Sunday, April 22, 2012
This is the time of year when many charters in our area (and others) hold their annual lotteries to see which children will gain admission to their schools. Aside from the pure absurdity of students having to enter a lottery to get a place at a regular "public" school, there are other problems with these admissions lotteries at charter schools. Now if you want to register your child at a regular public school (in which you live in the catchment) in Philadelphia, you simply must provide the school with the child's birth certificate and immunization records, you also must provide proof of parentage and address. If charter schools are "public' schools, why is anything else required? Before most charters even get to the selection lottery, they have a myriad of ways they require parents to prove to be extremely motivated. Every teacher, principal, and school would dearly love to select students whose parents are motivated to help their child in every way they can---but the mission of PUBLIC education is to serve ALL children, not just those who are lucky enough to be born to motivated parents. Therefore, it creates an extremely un-level playing field to allow schools using public money and claiming they are true "public" schools to select only really motivated families to enter their admission lotteries. Here are some of the subtle ways that charters make sure the families that are eligible for the lottery are motivated to help their children succeed:
***Families must pick up and hand deliver the application: one of the most sought after charters in Philadelphia requires applications to be "dropped-off" at certain days and times. All of these times are from 4:00-6:00 PM. That certainly excludes anyone who works a 3-11 type shift. A parent on a local list-serv also reported that the "drop-off" took AN HOUR of her time! This does not sound like 'dropping-off' to me--an hour seems more like an interview or at least an opportunity to size up parent and child. This obviously excludes parents that do not have time (because of work or family commitments) to spend an hour or more simply trying to get a chance to enter an admission lottery.
***Parents/guardians must attend an open house or information meeting to get an application: Another charter (that does a good job) requires parents and prospective students to attend an open house. Once you attend the open house, you get an appointment for a during-the-day interview (during which you fill out the application). This process requires a parent to be motivated and able to have a flexible schedule in order to get a spot in this school.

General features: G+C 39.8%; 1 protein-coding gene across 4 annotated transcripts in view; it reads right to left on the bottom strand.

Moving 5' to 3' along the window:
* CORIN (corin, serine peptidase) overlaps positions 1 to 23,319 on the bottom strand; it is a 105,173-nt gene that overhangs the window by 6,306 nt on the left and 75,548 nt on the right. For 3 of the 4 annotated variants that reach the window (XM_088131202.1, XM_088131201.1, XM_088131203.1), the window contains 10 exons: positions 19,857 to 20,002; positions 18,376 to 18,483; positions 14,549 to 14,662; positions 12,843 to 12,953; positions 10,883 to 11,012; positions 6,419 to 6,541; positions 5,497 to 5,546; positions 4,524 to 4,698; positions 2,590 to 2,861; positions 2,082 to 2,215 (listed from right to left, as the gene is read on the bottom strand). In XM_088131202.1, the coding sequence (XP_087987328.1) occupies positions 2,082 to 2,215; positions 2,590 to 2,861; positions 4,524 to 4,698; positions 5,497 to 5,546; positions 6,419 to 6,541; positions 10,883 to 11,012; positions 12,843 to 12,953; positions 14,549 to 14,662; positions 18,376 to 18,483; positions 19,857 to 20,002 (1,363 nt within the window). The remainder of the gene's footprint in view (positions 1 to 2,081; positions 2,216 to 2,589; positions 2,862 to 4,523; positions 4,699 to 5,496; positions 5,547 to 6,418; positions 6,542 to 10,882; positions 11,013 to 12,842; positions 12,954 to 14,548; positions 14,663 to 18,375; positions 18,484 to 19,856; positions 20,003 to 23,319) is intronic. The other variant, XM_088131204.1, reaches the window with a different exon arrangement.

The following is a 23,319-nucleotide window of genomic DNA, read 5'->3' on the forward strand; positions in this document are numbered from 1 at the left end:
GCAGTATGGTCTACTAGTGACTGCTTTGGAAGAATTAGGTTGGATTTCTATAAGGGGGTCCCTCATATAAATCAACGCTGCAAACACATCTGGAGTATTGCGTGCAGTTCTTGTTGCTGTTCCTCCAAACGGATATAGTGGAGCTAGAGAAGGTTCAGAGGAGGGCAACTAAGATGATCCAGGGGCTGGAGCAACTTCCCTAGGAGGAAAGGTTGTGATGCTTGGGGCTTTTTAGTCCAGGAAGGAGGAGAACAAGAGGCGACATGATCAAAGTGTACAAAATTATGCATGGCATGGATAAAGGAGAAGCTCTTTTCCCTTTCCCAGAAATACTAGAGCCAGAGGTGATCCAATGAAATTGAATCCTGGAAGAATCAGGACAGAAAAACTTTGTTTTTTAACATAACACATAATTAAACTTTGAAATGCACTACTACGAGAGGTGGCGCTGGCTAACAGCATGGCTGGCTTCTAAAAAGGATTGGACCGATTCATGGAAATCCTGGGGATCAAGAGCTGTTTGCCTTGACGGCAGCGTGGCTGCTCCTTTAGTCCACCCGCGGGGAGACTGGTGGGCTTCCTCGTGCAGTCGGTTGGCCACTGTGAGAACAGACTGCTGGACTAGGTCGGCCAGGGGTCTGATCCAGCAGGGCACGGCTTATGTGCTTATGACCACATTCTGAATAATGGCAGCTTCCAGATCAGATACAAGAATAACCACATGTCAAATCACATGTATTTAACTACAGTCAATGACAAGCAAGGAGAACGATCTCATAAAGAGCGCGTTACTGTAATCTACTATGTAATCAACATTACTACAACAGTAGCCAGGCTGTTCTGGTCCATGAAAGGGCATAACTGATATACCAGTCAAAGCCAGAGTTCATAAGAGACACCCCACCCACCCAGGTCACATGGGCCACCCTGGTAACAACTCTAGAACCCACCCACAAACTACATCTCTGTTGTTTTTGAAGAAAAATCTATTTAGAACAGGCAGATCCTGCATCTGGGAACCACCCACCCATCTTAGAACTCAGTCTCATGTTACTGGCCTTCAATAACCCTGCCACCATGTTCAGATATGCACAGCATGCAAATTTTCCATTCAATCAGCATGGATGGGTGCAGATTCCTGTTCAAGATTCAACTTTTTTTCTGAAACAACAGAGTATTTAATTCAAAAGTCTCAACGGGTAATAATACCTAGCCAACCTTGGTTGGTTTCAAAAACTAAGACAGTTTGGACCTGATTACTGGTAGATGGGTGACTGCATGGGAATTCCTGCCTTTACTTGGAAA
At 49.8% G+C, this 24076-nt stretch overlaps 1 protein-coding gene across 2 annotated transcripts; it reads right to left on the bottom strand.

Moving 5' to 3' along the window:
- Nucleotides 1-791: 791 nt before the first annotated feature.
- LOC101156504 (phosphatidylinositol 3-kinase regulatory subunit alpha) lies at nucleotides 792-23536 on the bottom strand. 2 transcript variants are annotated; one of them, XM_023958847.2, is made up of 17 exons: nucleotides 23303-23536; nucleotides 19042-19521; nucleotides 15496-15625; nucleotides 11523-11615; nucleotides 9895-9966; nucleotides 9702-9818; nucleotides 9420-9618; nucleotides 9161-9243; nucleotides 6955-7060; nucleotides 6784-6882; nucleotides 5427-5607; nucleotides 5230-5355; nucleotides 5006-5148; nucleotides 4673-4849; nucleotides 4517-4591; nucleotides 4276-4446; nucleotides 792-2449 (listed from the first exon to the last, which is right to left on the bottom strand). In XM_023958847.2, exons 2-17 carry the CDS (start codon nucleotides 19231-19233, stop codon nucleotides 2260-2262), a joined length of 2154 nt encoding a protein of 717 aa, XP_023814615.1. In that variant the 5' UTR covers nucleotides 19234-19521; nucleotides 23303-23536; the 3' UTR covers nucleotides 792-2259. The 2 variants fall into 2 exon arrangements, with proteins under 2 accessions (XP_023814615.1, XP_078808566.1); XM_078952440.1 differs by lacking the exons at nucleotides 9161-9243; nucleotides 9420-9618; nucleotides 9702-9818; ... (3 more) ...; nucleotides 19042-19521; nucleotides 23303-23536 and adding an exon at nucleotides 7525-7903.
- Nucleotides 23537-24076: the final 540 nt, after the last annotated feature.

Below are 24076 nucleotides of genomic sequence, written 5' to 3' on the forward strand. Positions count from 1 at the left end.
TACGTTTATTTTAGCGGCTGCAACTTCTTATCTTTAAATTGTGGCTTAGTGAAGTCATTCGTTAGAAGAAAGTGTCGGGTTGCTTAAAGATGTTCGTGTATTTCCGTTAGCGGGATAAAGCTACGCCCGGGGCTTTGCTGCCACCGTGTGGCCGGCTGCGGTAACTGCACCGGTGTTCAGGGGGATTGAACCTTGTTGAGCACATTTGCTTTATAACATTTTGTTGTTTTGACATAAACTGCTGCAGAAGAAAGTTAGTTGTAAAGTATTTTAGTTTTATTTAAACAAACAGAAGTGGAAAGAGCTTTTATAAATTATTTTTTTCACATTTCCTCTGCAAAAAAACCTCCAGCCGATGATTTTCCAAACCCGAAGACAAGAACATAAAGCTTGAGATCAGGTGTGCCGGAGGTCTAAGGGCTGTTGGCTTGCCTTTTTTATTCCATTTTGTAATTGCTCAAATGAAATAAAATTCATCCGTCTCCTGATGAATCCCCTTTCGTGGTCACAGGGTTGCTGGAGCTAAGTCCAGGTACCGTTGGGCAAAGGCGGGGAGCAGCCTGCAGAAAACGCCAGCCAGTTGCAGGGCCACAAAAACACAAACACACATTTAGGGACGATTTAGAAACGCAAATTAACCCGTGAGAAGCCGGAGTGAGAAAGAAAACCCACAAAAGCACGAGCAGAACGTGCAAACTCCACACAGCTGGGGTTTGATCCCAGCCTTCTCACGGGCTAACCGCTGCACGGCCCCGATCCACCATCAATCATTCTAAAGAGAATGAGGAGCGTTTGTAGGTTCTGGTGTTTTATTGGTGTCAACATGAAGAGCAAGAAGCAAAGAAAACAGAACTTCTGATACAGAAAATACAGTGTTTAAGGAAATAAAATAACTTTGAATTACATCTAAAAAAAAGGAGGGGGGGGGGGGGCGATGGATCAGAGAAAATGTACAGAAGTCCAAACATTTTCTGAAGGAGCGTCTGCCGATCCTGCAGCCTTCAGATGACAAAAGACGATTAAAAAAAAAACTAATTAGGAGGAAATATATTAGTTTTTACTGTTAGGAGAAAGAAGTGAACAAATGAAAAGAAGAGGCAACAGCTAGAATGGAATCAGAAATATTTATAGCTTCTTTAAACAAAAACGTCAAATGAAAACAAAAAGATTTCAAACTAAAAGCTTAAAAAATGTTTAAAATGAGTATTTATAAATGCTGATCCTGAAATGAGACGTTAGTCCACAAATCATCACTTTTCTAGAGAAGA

***Some charter school applications have "voluntary" essay questions that ask a family to describe their educational philosophy or explain why they want to attend the school. Are these essays truly voluntary, or are they a way to weed out less motivated or articulate families? Since there is little or no transparency in charter school lotteries, no one really knows.
***Strict application and paperwork deadlines: Applications are due by a certain date and paperwork once a child is accepted is strictly due by an enrollment date. This seems simple enough, but regular public schools cannot require this. These rules eliminate the disorganized and chaotic families which try the patience of regular public schools but whose children are still entitled to an education.
These are all steps that must be taken BEFORE an application is even put in the charter lottery. What I am always curious about is this: How does the public know that ALL applications that are received are even entered into the lottery? How can we be sure that staff at charters are not going through applications and weeding out "less desirable" candidates? Charters say they enter everyone, but the truth is there is no way to really know this. If these are public schools, perhaps the lotteries should be standardized and run by an independent third-party--then we could be sure they are above board. However, that still would not address the issue that charters are not held to the same standard that public schools have long been held to: Educating ALL students no matter who their parents are or how motivated they are. It is patently unfair to compare charter results with the results of schools that have no choice of which students they educate.
Monday, February 27, 2012
The reality of it is that, this situation--and others that are equally tragic-- are occurring every day all over this city and country and have a dire impact on kids' attendance and achievement in school. How important does 8th grade seem when your brother is dead? How important is first grade when you are hungry and cold at home? How important is finishing high school when your Mom has lost her job? We have dedicated and caring teachers and counselors in every school, but the reality is that no matter how hard they work, no matter how much of their own money, time, tears, and soul they pour into their work every day--they can NEVER make every child's life the way it OUGHT to be. There ARE people whose job it is to do that, but--for whatever reason--they choose not to. Teachers try every day to make school the way it ought to be, to make it a refuge for every child, and I think we largely succeed. We are not making excuses, we are holding back the flood of societal ills, and we cannot do it by ourselves. We need the no excuses crowd to step up and change the lives of children OUTSIDE of school, maybe then all kids can come to school ready and excited to learn.